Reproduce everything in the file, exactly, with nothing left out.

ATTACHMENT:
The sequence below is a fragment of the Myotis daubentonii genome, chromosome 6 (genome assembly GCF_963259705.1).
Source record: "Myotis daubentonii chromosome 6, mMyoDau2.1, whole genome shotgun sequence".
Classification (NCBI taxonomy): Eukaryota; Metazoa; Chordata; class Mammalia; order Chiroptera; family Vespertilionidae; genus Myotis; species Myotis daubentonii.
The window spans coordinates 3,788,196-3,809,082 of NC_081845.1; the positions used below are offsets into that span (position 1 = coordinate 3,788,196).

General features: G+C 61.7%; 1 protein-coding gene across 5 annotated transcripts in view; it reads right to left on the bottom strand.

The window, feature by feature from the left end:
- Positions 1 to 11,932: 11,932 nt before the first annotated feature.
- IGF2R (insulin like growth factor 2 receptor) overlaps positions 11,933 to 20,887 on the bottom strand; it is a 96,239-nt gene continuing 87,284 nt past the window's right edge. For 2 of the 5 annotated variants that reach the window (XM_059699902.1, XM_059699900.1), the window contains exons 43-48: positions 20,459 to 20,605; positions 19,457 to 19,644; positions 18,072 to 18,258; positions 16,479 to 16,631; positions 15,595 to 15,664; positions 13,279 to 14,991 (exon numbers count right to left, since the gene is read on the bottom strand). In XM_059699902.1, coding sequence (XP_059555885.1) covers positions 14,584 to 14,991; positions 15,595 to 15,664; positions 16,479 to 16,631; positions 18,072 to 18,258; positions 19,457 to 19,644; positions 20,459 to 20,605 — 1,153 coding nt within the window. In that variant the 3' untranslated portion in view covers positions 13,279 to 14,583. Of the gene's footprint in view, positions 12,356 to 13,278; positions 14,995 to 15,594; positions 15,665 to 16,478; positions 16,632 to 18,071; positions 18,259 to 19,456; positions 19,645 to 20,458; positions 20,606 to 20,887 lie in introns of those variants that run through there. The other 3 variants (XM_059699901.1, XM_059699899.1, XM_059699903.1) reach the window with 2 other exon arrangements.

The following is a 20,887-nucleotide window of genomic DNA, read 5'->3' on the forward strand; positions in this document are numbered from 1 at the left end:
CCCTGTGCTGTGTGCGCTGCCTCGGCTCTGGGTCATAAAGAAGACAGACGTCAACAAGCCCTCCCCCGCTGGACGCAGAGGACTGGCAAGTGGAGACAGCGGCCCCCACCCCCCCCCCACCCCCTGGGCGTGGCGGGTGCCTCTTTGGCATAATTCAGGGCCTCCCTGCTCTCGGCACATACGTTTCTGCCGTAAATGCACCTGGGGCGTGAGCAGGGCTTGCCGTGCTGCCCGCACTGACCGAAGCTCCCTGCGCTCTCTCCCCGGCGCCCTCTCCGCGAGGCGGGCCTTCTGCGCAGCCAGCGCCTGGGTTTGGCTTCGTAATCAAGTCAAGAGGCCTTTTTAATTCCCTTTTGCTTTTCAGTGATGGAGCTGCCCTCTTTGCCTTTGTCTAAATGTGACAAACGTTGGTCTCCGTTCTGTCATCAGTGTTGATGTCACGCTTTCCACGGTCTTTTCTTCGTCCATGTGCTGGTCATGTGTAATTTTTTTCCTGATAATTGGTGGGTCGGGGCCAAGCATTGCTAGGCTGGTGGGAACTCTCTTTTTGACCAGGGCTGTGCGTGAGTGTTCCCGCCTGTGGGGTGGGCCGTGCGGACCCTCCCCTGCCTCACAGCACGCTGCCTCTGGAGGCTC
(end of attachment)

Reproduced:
The sequence below is a fragment of the Myotis daubentonii genome, chromosome 6 (genome assembly GCF_963259705.1).
Source record: "Myotis daubentonii chromosome 6, mMyoDau2.1, whole genome shotgun sequence".
Classification (NCBI taxonomy): Eukaryota; Metazoa; Chordata; class Mammalia; order Chiroptera; family Vespertilionidae; genus Myotis; species Myotis daubentonii.
The window spans coordinates 3,788,196-3,809,082 of NC_081845.1; the positions used below are offsets into that span (position 1 = coordinate 3,788,196).

General features: G+C 61.7%; 1 protein-coding gene across 5 annotated transcripts in view; it reads right to left on the bottom strand.

The window, feature by feature from the left end:
- Positions 1 to 11,932: 11,932 nt before the first annotated feature.
- IGF2R (insulin like growth factor 2 receptor) overlaps positions 11,933 to 20,887 on the bottom strand; it is a 96,239-nt gene continuing 87,284 nt past the window's right edge. For 2 of the 5 annotated variants that reach the window (XM_059699902.1, XM_059699900.1), the window contains exons 43-48: positions 20,459 to 20,605; positions 19,457 to 19,644; positions 18,072 to 18,258; positions 16,479 to 16,631; positions 15,595 to 15,664; positions 13,279 to 14,991 (exon numbers count right to left, since the gene is read on the bottom strand). In XM_059699902.1, coding sequence (XP_059555885.1) covers positions 14,584 to 14,991; positions 15,595 to 15,664; positions 16,479 to 16,631; positions 18,072 to 18,258; positions 19,457 to 19,644; positions 20,459 to 20,605 — 1,153 coding nt within the window. In that variant the 3' untranslated portion in view covers positions 13,279 to 14,583. Of the gene's footprint in view, positions 12,356 to 13,278; positions 14,995 to 15,594; positions 15,665 to 16,478; positions 16,632 to 18,071; positions 18,259 to 19,456; positions 19,645 to 20,458; positions 20,606 to 20,887 lie in introns of those variants that run through there. The other 3 variants (XM_059699901.1, XM_059699899.1, XM_059699903.1) reach the window with 2 other exon arrangements.

The following is a 20,887-nucleotide window of genomic DNA, read 5'->3' on the forward strand; positions in this document are numbered from 1 at the left end:
CCCTGTGCTGTGTGCGCTGCCTCGGCTCTGGGTCATAAAGAAGACAGACGTCAACAAGCCCTCCCCCGCTGGACGCAGAGGACTGGCAAGTGGAGACAGCGGCCCCCACCCCCCCCCCACCCCCTGGGCGTGGCGGGTGCCTCTTTGGCATAATTCAGGGCCTCCCTGCTCTCGGCACATACGTTTCTGCCGTAAATGCACCTGGGGCGTGAGCAGGGCTTGCCGTGCTGCCCGCACTGACCGAAGCTCCCTGCGCTCTCTCCCCGGCGCCCTCTCCGCGAGGCGGGCCTTCTGCGCAGCCAGCGCCTGGGTTTGGCTTCGTAATCAAGTCAAGAGGCCTTTTTAATTCCCTTTTGCTTTTCAGTGATGGAGCTGCCCTCTTTGCCTTTGTCTAAATGTGACAAACGTTGGTCTCCGTTCTGTCATCAGTGTTGATGTCACGCTTTCCACGGTCTTTTCTTCGTCCATGTGCTGGTCATGTGTAATTTTTTTCCTGATAATTGGTGGGTCGGGGCCAAGCATTGCTAGGCTGGTGGGAACTCTCTTTTTGACCAGGGCTGTGCGTGAGTGTTCCCGCCTGTGGGGTGGGCCGTGCGGACCCTCCCCTGCCTCACAGCACGCTGCCTCTGGAGGCTC